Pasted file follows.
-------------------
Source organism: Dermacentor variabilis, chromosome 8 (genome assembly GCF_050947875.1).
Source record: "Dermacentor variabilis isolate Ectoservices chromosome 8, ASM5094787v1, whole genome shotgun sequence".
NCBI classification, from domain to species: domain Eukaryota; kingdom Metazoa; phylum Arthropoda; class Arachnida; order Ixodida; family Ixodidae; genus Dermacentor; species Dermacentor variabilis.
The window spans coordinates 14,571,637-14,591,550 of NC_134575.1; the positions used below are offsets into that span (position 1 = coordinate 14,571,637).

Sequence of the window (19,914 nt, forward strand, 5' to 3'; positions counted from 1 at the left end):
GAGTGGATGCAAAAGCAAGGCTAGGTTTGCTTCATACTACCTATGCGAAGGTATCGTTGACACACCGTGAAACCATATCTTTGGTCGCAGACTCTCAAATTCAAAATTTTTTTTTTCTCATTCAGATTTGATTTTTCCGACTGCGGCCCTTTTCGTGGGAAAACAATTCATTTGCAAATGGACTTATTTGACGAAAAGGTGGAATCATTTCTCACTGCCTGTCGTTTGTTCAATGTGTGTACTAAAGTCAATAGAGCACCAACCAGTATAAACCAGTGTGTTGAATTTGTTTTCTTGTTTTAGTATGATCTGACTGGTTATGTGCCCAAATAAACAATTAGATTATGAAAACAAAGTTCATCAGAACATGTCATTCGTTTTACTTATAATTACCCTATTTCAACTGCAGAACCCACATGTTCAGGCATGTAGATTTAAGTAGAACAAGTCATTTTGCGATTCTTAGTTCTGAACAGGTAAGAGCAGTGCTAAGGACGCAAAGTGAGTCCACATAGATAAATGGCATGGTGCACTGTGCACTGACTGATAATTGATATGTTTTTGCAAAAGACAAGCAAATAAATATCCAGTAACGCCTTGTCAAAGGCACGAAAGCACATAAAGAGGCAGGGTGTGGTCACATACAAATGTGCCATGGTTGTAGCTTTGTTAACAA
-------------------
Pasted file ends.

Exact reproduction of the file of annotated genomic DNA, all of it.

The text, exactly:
Source organism: Dermacentor variabilis, chromosome 8 (genome assembly GCF_050947875.1).
Source record: "Dermacentor variabilis isolate Ectoservices chromosome 8, ASM5094787v1, whole genome shotgun sequence".
NCBI classification, from domain to species: domain Eukaryota; kingdom Metazoa; phylum Arthropoda; class Arachnida; order Ixodida; family Ixodidae; genus Dermacentor; species Dermacentor variabilis.
The window spans coordinates 14,571,637-14,591,550 of NC_134575.1; the positions used below are offsets into that span (position 1 = coordinate 14,571,637).

Sequence of the window (19,914 nt, forward strand, 5' to 3'; positions counted from 1 at the left end):
GAGTGGATGCAAAAGCAAGGCTAGGTTTGCTTCATACTACCTATGCGAAGGTATCGTTGACACACCGTGAAACCATATCTTTGGTCGCAGACTCTCAAATTCAAAATTTTTTTTTTCTCATTCAGATTTGATTTTTCCGACTGCGGCCCTTTTCGTGGGAAAACAATTCATTTGCAAATGGACTTATTTGACGAAAAGGTGGAATCATTTCTCACTGCCTGTCGTTTGTTCAATGTGTGTACTAAAGTCAATAGAGCACCAACCAGTATAAACCAGTGTGTTGAATTTGTTTTCTTGTTTTAGTATGATCTGACTGGTTATGTGCCCAAATAAACAATTAGATTATGAAAACAAAGTTCATCAGAACATGTCATTCGTTTTACTTATAATTACCCTATTTCAACTGCAGAACCCACATGTTCAGGCATGTAGATTTAAGTAGAACAAGTCATTTTGCGATTCTTAGTTCTGAACAGGTAAGAGCAGTGCTAAGGACGCAAAGTGAGTCCACATAGATAAATGGCATGGTGCACTGTGCACTGACTGATAATTGATATGTTTTTGCAAAAGACAAGCAAATAAATATCCAGTAACGCCTTGTCAAAGGCACGAAAGCACATAAAGAGGCAGGGTGTGGTCACATACAAATGTGCCATGGTTGTAGCTTTGTTAACAA